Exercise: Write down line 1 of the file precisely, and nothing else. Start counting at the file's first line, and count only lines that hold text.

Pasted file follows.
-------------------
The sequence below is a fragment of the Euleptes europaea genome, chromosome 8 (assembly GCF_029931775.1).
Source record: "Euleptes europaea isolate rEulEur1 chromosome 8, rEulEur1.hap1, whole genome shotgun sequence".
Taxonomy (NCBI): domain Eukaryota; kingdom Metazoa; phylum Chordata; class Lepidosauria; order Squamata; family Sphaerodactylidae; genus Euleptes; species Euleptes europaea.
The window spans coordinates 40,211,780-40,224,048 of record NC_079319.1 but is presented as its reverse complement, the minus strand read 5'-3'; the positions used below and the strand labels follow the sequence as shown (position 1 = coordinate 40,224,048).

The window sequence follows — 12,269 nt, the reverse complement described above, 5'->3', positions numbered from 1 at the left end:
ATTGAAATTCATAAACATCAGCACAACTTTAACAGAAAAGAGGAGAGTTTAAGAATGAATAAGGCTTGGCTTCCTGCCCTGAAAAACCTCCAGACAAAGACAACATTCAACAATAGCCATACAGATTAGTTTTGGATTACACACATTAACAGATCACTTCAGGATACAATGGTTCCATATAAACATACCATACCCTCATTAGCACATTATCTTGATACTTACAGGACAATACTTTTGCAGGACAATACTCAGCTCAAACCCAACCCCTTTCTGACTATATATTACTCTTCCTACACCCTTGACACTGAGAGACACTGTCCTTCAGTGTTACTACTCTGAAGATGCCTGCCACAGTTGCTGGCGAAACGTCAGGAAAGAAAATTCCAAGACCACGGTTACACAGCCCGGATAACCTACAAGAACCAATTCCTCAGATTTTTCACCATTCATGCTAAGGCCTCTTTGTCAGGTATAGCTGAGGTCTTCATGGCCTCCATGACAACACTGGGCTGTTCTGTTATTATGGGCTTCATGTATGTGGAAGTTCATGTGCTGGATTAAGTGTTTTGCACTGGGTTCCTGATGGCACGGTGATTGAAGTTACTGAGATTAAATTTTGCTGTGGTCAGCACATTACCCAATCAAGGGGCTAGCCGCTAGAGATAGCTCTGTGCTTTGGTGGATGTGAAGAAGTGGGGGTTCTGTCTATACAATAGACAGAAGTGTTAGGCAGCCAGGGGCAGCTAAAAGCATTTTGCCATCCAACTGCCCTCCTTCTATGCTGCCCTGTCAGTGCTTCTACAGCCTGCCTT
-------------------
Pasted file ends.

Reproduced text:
The sequence below is a fragment of the Euleptes europaea genome, chromosome 8 (assembly GCF_029931775.1).